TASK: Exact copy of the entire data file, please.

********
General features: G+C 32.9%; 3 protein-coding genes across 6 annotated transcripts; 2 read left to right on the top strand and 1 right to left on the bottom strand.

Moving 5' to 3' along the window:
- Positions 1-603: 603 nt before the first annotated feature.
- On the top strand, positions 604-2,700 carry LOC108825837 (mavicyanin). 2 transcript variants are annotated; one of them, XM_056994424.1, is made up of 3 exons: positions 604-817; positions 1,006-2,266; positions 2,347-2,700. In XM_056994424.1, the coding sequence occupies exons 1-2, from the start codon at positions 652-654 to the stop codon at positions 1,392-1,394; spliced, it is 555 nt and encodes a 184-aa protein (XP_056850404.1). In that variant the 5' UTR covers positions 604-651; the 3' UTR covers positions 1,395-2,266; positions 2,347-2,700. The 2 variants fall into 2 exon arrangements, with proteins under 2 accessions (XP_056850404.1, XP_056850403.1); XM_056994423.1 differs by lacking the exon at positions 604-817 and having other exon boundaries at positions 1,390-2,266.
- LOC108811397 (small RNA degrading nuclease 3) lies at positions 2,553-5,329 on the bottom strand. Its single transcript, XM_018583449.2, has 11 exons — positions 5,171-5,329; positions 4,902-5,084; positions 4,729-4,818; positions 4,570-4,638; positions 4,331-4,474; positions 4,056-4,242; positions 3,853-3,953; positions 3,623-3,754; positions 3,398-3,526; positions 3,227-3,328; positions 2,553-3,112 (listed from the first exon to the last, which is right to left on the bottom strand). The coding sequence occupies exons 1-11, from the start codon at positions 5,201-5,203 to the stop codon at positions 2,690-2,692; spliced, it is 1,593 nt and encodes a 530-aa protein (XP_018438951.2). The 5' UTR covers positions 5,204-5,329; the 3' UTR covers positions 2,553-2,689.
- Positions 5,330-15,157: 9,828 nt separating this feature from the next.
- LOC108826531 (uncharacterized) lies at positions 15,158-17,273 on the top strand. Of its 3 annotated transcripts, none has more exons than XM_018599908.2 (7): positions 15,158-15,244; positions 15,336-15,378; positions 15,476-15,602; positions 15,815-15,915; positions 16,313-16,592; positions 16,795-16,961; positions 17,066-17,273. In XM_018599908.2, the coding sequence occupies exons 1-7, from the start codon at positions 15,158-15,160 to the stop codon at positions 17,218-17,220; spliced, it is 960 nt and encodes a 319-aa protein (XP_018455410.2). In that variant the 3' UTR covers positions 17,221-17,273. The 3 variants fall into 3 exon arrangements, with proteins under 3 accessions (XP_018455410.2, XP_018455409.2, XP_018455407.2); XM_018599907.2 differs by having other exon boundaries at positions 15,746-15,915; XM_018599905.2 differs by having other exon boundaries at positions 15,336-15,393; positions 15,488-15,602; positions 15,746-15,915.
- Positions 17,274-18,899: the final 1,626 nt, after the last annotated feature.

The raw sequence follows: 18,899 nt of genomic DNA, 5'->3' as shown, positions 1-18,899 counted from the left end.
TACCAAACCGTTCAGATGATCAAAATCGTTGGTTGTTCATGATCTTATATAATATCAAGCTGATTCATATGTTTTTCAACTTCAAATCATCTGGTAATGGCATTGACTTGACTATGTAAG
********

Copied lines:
General features: G+C 32.9%; 3 protein-coding genes across 6 annotated transcripts; 2 read left to right on the top strand and 1 right to left on the bottom strand.

Moving 5' to 3' along the window:
- Positions 1-603: 603 nt before the first annotated feature.
- On the top strand, positions 604-2,700 carry LOC108825837 (mavicyanin). 2 transcript variants are annotated; one of them, XM_056994424.1, is made up of 3 exons: positions 604-817; positions 1,006-2,266; positions 2,347-2,700. In XM_056994424.1, the coding sequence occupies exons 1-2, from the start codon at positions 652-654 to the stop codon at positions 1,392-1,394; spliced, it is 555 nt and encodes a 184-aa protein (XP_056850404.1). In that variant the 5' UTR covers positions 604-651; the 3' UTR covers positions 1,395-2,266; positions 2,347-2,700. The 2 variants fall into 2 exon arrangements, with proteins under 2 accessions (XP_056850404.1, XP_056850403.1); XM_056994423.1 differs by lacking the exon at positions 604-817 and having other exon boundaries at positions 1,390-2,266.
- LOC108811397 (small RNA degrading nuclease 3) lies at positions 2,553-5,329 on the bottom strand. Its single transcript, XM_018583449.2, has 11 exons — positions 5,171-5,329; positions 4,902-5,084; positions 4,729-4,818; positions 4,570-4,638; positions 4,331-4,474; positions 4,056-4,242; positions 3,853-3,953; positions 3,623-3,754; positions 3,398-3,526; positions 3,227-3,328; positions 2,553-3,112 (listed from the first exon to the last, which is right to left on the bottom strand). The coding sequence occupies exons 1-11, from the start codon at positions 5,201-5,203 to the stop codon at positions 2,690-2,692; spliced, it is 1,593 nt and encodes a 530-aa protein (XP_018438951.2). The 5' UTR covers positions 5,204-5,329; the 3' UTR covers positions 2,553-2,689.
- Positions 5,330-15,157: 9,828 nt separating this feature from the next.
- LOC108826531 (uncharacterized) lies at positions 15,158-17,273 on the top strand. Of its 3 annotated transcripts, none has more exons than XM_018599908.2 (7): positions 15,158-15,244; positions 15,336-15,378; positions 15,476-15,602; positions 15,815-15,915; positions 16,313-16,592; positions 16,795-16,961; positions 17,066-17,273. In XM_018599908.2, the coding sequence occupies exons 1-7, from the start codon at positions 15,158-15,160 to the stop codon at positions 17,218-17,220; spliced, it is 960 nt and encodes a 319-aa protein (XP_018455410.2). In that variant the 3' UTR covers positions 17,221-17,273. The 3 variants fall into 3 exon arrangements, with proteins under 3 accessions (XP_018455410.2, XP_018455409.2, XP_018455407.2); XM_018599907.2 differs by having other exon boundaries at positions 15,746-15,915; XM_018599905.2 differs by having other exon boundaries at positions 15,336-15,393; positions 15,488-15,602; positions 15,746-15,915.
- Positions 17,274-18,899: the final 1,626 nt, after the last annotated feature.

The raw sequence follows: 18,899 nt of genomic DNA, 5'->3' as shown, positions 1-18,899 counted from the left end.
TACCAAACCGTTCAGATGATCAAAATCGTTGGTTGTTCATGATCTTATATAATATCAAGCTGATTCATATGTTTTTCAACTTCAAATCATCTGGTAATGGCATTGACTTGACTATGTAAG